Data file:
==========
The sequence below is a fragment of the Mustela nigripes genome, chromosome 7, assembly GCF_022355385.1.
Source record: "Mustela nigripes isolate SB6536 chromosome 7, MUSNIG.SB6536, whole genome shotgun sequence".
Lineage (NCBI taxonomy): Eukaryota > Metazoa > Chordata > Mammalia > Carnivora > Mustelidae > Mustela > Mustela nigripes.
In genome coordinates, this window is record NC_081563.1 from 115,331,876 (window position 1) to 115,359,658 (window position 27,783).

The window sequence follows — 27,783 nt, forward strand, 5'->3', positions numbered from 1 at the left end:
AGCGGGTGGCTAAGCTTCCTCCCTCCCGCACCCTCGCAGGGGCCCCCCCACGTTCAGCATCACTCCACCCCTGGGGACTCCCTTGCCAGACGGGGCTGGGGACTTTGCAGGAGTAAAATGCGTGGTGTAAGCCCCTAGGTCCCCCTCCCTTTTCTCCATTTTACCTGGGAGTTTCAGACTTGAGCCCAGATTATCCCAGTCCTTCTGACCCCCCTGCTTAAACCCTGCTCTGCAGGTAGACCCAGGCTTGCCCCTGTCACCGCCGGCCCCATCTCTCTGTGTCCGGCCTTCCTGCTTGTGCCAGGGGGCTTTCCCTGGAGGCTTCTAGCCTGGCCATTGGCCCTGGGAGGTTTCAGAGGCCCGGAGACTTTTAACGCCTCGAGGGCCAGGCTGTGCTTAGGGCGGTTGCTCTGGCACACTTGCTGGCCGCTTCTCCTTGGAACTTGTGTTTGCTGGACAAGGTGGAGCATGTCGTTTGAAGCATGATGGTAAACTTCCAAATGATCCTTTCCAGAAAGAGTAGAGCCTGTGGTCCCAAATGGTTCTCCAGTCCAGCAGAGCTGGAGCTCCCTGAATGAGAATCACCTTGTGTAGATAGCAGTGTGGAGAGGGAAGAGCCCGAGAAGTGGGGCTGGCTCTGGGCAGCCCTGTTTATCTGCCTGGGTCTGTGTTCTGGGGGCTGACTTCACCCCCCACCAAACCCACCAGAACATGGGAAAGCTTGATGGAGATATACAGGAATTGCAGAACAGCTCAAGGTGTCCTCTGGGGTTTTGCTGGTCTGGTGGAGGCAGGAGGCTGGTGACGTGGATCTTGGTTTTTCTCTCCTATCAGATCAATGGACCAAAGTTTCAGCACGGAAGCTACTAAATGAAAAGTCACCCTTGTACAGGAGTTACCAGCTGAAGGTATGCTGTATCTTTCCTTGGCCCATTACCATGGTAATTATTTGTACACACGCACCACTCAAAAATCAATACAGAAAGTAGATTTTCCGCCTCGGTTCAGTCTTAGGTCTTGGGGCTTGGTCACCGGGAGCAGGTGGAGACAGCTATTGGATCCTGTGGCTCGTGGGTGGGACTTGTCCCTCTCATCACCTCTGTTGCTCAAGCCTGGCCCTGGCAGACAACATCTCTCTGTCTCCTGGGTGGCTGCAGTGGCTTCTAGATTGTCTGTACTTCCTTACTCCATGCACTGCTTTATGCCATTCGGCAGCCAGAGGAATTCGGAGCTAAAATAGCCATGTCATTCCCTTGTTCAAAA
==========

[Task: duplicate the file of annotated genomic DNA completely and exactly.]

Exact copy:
The sequence below is a fragment of the Mustela nigripes genome, chromosome 7, assembly GCF_022355385.1.
Source record: "Mustela nigripes isolate SB6536 chromosome 7, MUSNIG.SB6536, whole genome shotgun sequence".
Lineage (NCBI taxonomy): Eukaryota > Metazoa > Chordata > Mammalia > Carnivora > Mustelidae > Mustela > Mustela nigripes.
In genome coordinates, this window is record NC_081563.1 from 115,331,876 (window position 1) to 115,359,658 (window position 27,783).

The window sequence follows — 27,783 nt, forward strand, 5'->3', positions numbered from 1 at the left end:
AGCGGGTGGCTAAGCTTCCTCCCTCCCGCACCCTCGCAGGGGCCCCCCCACGTTCAGCATCACTCCACCCCTGGGGACTCCCTTGCCAGACGGGGCTGGGGACTTTGCAGGAGTAAAATGCGTGGTGTAAGCCCCTAGGTCCCCCTCCCTTTTCTCCATTTTACCTGGGAGTTTCAGACTTGAGCCCAGATTATCCCAGTCCTTCTGACCCCCCTGCTTAAACCCTGCTCTGCAGGTAGACCCAGGCTTGCCCCTGTCACCGCCGGCCCCATCTCTCTGTGTCCGGCCTTCCTGCTTGTGCCAGGGGGCTTTCCCTGGAGGCTTCTAGCCTGGCCATTGGCCCTGGGAGGTTTCAGAGGCCCGGAGACTTTTAACGCCTCGAGGGCCAGGCTGTGCTTAGGGCGGTTGCTCTGGCACACTTGCTGGCCGCTTCTCCTTGGAACTTGTGTTTGCTGGACAAGGTGGAGCATGTCGTTTGAAGCATGATGGTAAACTTCCAAATGATCCTTTCCAGAAAGAGTAGAGCCTGTGGTCCCAAATGGTTCTCCAGTCCAGCAGAGCTGGAGCTCCCTGAATGAGAATCACCTTGTGTAGATAGCAGTGTGGAGAGGGAAGAGCCCGAGAAGTGGGGCTGGCTCTGGGCAGCCCTGTTTATCTGCCTGGGTCTGTGTTCTGGGGGCTGACTTCACCCCCCACCAAACCCACCAGAACATGGGAAAGCTTGATGGAGATATACAGGAATTGCAGAACAGCTCAAGGTGTCCTCTGGGGTTTTGCTGGTCTGGTGGAGGCAGGAGGCTGGTGACGTGGATCTTGGTTTTTCTCTCCTATCAGATCAATGGACCAAAGTTTCAGCACGGAAGCTACTAAATGAAAAGTCACCCTTGTACAGGAGTTACCAGCTGAAGGTATGCTGTATCTTTCCTTGGCCCATTACCATGGTAATTATTTGTACACACGCACCACTCAAAAATCAATACAGAAAGTAGATTTTCCGCCTCGGTTCAGTCTTAGGTCTTGGGGCTTGGTCACCGGGAGCAGGTGGAGACAGCTATTGGATCCTGTGGCTCGTGGGTGGGACTTGTCCCTCTCATCACCTCTGTTGCTCAAGCCTGGCCCTGGCAGACAACATCTCTCTGTCTCCTGGGTGGCTGCAGTGGCTTCTAGATTGTCTGTACTTCCTTACTCCATGCACTGCTTTATGCCATTCGGCAGCCAGAGGAATTCGGAGCTAAAATAGCCATGTCATTCCCTTGTTCAAAA